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Description

'evt' is intended to be a replacement for 'events'. It enables and encourages functional programming and makes heavy use of typescript's type inference features to provide type safety while keeping things concise and elegant 🍸. Suitable for any JS runtime env (deno, node, old browser, react-native ...) ✅ It is both a Deno and an NPM module. ✅ Lightweight, no dependency. ✅ No polyfills needed, the NPM module is transpiled down to ES3. ✅ React Hooks integration Can be imported in TypeScript projects using version >= 3.4 (Mar 2019) and in any plain JS projects.

Monthly Downloads: 0
Programming language: TypeScript
Tags: React     Events     Event     Reactive Programming     Rxjs    
Latest version: v1.8.10

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README


💧EventEmitter's typesafe replacement💧


'evt' is intended to be a replacement for 'events'.
It enables and encourages functional programming and makes heavy use of typescript's type inference features to provide type safety while keeping things concise and elegant 🍸.

Suitable for any JS runtime env (deno, node, old browsers, react-native ...)

  • ✅ It is both a Deno and an NPM module. ( Achieved with Denoify )
  • ✅ Lightweight, no dependency.
  • ✅ No polyfills needed, the NPM module is transpiled down to ES3
  • React Hooks integration

Can be imported in TypeScript projects using version >= 3.4 (Mar 2019) and in any plain JS projects.

TL;DR*

import { Evt } from "evt";

const evtText = new Evt<string>();
const evtTime = new Evt<number>();

evtText.attach(text => console.log(text));
evtTime.attachOnce(time => console.log(time));

evtText.post("hi!"); //Prints "hi!"
evtTime.post(123);   //Prints "123"
evtTime.post(1234);  //Prints nothing

OR

import { Evt, to } from "evt";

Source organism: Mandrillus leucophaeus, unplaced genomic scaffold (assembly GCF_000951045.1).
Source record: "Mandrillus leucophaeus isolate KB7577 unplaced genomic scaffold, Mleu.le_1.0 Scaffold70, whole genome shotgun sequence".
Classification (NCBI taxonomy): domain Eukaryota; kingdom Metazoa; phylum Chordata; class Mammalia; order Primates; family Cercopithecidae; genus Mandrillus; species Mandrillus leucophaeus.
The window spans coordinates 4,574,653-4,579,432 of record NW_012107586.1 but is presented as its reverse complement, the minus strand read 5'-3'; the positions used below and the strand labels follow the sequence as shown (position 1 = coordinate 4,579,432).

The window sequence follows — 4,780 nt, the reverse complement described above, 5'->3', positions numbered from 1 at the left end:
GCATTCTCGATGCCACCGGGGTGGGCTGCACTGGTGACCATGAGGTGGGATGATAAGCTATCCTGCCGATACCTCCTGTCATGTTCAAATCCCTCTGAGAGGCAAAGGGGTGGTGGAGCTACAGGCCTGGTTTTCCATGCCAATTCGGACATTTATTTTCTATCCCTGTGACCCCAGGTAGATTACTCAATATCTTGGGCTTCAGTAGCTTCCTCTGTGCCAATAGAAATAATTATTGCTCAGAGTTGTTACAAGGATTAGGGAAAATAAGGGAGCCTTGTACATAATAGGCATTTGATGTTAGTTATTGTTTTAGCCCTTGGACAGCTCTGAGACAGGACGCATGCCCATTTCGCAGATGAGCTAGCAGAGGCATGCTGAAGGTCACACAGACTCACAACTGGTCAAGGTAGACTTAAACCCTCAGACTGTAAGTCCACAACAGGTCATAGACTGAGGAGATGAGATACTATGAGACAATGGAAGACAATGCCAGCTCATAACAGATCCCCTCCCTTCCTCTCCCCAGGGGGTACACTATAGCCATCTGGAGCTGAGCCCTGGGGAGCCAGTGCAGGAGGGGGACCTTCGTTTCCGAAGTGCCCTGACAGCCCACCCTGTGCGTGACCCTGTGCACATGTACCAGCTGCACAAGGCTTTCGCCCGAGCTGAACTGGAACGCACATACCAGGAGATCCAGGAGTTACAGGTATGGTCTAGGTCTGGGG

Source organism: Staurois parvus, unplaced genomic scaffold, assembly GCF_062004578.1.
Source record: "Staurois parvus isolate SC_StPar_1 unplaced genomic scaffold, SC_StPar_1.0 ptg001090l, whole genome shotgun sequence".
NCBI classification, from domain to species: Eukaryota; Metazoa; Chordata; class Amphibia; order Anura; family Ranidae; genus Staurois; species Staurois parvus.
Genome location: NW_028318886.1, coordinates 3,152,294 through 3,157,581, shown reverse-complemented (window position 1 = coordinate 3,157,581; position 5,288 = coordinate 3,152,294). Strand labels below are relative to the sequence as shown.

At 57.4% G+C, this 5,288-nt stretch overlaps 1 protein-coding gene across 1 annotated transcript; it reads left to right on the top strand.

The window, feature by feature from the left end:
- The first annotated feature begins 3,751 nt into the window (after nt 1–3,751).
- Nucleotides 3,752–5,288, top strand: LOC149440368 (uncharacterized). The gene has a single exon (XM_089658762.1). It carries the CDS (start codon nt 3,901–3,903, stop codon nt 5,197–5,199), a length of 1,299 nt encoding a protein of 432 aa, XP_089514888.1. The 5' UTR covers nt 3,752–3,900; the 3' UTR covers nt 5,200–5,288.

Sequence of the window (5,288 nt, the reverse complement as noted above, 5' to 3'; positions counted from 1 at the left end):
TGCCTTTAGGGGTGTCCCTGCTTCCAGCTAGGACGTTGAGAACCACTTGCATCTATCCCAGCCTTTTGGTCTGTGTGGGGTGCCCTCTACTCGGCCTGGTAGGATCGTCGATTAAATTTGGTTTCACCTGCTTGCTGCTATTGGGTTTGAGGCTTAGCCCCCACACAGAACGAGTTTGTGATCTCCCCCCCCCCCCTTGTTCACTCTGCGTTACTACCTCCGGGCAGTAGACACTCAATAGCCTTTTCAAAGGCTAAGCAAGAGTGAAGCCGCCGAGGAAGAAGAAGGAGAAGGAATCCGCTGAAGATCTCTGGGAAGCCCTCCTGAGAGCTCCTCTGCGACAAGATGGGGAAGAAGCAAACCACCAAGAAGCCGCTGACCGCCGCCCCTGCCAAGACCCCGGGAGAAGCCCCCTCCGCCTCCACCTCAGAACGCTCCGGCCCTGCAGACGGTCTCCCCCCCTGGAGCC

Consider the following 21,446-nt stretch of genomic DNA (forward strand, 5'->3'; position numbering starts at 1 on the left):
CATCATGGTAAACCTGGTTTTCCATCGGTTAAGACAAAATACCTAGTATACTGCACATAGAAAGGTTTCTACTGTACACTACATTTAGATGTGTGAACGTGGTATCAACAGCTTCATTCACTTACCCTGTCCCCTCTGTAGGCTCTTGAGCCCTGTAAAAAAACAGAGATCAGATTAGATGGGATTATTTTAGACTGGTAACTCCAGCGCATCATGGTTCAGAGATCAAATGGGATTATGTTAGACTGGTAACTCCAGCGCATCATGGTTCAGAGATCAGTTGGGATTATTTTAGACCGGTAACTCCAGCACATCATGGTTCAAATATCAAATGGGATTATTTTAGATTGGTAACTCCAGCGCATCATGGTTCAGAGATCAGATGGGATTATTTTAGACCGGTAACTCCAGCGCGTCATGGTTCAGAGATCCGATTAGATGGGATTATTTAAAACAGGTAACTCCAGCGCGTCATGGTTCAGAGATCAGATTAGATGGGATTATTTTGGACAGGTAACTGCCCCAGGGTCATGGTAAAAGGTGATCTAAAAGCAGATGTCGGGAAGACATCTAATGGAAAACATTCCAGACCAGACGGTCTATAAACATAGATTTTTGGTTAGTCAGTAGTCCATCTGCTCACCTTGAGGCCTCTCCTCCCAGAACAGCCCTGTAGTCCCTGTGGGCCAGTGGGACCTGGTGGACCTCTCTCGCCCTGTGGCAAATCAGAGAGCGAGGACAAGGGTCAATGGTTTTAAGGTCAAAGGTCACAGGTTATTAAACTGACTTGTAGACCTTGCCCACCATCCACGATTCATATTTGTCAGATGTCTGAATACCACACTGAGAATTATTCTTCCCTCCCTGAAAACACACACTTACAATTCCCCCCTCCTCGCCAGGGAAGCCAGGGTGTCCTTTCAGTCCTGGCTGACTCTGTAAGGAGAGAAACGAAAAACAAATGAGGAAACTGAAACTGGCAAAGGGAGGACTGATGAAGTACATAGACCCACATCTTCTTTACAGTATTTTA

const evt = new Evt<
    [ "text",  string ] | 
    [ "time",  number ]
>();

//Mind the '$' prefixing 'attach'
evt.$attach(to("text"), text => console.log(text));
evt.$attachOnce(to("time"), time => console.log(time));

evt.post(["text", "hi!"]);
evt.post(["time", 123]);
evt.post(["time", 1234]);

*Those are introductory examples, EVT can do much more than this.

Who is using it

Install / Import

In Deno:

import { Evt } from "https://deno.land/x/evt/mod.ts";

Anywhere else:

$ npm install --save evt
import { Evt } from "evt"; 

Import from HTML, with CDN

<script src="//unpkg.com/evt/bundle.min.js"></script>
<script>
    const { Evt } = window["evt"];
</script>

Try it

Run some examples


Motivations

There are a lot of things that can't easily be done with EventEmitter:

  • Enforcing type safety.
  • Removing a particular listener ( if the callback is an anonymous function ).
  • Adding a one-time listener for the next event that meets a condition.
  • Waiting (via a Promise) for one thing or another to happen.
    Example: waiting at most one second for the next message, stop waiting if the socket disconnects.

Why would someone pick EVT over RxJS:

  • RxJS introduces a lot of abstractions. It's a big jump from EventEmitter.
  • With RxJS It is often needed to resort to custom type guards, the filter operator breaks the type inference.
  • RxJS tends to be quite verbose.
  • It could be months before RxJS it eventually supports Deno.
  • No official guideline on how to integrate RxJS with React.

EVT is an attempt to address all these points while trying to remain as accessible as EventEmitter.

Get started

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